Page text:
Rabat was designated as an Imperial City in the 18th Century by the Sultan who built the Dar al-Makhzan Palace. At that time, the capital was moving frequently between Rabat, Fes and Marrakech.

Since 1956 and the demise of the French protectorate, Rabat has been Morocco’s political and administrative capital.

Rabat is a quieter and more provincial city than Casablanca but one with a long and rich history and plenty of monuments to show for it. It is well maintained with stunning architecture and tree-lined streets.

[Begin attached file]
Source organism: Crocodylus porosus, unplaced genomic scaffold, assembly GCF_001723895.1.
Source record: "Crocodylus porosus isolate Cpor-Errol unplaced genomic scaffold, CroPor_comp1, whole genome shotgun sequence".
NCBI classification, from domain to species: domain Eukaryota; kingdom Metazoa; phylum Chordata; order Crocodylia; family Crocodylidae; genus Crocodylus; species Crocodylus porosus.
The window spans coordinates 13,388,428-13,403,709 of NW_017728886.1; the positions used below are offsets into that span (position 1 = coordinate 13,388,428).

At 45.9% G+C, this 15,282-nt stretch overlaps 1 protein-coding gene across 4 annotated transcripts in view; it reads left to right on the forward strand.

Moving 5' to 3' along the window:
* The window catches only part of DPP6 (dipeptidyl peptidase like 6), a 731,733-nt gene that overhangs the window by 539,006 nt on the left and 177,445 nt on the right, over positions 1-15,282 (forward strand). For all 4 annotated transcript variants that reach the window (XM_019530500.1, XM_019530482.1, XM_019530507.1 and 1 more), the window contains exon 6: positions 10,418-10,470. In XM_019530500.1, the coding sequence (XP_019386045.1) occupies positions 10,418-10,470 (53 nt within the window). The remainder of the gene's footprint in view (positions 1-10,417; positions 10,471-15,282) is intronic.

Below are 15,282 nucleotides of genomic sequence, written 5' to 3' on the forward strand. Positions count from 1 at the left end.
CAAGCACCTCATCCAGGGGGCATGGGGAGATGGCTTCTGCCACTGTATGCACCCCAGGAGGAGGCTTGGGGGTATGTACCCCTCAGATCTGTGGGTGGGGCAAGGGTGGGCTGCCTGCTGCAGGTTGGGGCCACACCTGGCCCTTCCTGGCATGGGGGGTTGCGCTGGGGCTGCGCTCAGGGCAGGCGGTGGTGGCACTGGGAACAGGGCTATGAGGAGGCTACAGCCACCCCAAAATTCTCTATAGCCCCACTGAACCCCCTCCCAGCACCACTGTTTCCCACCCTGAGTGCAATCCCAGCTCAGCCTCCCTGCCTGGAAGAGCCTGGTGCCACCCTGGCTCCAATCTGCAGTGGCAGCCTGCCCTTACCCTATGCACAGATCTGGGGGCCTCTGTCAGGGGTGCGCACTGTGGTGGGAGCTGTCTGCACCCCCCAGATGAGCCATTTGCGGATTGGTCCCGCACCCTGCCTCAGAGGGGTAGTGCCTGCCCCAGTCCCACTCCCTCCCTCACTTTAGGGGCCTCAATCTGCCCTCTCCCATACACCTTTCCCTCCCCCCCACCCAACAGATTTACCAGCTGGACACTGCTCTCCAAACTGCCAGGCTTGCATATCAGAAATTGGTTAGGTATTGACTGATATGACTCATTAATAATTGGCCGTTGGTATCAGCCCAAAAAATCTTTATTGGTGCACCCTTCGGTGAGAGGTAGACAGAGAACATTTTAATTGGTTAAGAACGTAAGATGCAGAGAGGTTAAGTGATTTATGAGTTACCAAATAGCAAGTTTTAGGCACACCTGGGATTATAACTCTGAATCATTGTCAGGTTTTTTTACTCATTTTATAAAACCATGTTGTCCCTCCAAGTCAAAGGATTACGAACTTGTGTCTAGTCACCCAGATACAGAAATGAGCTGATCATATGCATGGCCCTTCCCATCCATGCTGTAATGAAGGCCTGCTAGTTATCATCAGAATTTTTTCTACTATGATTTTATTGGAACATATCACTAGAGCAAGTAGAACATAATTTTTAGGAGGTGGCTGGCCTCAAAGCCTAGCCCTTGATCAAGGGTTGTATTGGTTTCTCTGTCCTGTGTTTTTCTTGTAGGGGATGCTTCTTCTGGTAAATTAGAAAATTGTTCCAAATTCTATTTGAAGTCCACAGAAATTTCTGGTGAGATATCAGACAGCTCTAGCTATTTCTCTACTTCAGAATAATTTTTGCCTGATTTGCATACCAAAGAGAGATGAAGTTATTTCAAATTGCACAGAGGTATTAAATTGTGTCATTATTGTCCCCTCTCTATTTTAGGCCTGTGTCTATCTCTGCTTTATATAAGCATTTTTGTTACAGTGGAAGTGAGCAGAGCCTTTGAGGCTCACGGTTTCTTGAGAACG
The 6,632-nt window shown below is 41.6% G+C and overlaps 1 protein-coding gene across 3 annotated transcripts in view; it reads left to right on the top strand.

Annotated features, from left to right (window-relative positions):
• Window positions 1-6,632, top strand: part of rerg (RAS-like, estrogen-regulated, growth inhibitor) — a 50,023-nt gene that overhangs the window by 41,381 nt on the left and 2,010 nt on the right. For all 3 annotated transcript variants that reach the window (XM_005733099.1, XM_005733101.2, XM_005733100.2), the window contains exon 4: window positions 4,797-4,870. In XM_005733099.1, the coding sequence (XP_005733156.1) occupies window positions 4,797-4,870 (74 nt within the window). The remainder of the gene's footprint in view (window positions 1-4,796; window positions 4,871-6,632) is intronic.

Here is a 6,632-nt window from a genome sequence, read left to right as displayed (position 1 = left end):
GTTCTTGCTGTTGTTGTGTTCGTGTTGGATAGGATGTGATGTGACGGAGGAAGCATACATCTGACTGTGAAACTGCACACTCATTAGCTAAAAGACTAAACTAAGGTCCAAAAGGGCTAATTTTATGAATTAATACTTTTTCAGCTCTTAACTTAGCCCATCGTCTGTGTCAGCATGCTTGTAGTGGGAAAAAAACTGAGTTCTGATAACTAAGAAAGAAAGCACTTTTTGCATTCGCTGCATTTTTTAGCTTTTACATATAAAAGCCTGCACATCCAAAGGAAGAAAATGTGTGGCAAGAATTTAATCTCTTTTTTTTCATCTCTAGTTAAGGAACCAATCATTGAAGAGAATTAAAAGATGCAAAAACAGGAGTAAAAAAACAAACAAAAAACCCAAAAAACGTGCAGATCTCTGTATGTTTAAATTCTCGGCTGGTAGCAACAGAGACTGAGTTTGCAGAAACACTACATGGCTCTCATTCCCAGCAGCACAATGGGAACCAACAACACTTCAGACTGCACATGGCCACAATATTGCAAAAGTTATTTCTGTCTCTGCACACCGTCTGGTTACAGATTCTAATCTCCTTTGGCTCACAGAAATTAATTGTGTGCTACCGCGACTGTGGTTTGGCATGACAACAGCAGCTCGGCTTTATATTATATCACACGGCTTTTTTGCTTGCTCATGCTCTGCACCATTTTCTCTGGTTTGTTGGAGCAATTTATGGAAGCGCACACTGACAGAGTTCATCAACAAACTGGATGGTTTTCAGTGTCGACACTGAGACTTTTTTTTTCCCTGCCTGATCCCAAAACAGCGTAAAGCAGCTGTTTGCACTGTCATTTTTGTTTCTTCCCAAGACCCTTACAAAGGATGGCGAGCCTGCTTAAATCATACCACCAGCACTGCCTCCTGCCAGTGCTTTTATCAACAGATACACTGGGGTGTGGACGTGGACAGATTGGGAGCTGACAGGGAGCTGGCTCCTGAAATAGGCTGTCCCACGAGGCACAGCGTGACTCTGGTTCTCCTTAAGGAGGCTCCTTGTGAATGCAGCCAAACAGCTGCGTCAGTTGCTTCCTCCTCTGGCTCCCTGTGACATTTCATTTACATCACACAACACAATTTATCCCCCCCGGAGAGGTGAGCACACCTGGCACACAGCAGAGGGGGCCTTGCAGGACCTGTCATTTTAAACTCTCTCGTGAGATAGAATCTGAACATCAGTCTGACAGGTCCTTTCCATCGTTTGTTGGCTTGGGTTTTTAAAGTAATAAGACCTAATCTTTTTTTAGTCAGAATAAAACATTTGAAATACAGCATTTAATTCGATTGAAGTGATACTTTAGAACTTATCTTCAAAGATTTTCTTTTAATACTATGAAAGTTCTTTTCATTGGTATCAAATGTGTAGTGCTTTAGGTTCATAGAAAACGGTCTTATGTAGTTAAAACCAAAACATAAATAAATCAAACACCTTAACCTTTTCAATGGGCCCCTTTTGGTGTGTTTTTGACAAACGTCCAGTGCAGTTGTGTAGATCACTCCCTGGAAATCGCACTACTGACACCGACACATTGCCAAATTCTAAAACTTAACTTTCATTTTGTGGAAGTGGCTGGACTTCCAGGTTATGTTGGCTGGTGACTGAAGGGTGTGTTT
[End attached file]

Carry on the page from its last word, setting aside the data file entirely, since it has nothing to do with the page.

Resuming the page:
Some of the highlights are the picturesque Kasbah, with its narrow alleys and magnificent ocean views, the Mausoleum of Mohammed V and the Chellah, a medieval fortified necropolis overlooking the river..

The Musee Mohammed VI d’Art Moderne et Contemporain, which opened in October 2014, is Morocco’s first large scale museum built since Morocco gained its independence.

The City of Rabat was awarded World Heritage Site status in 2012.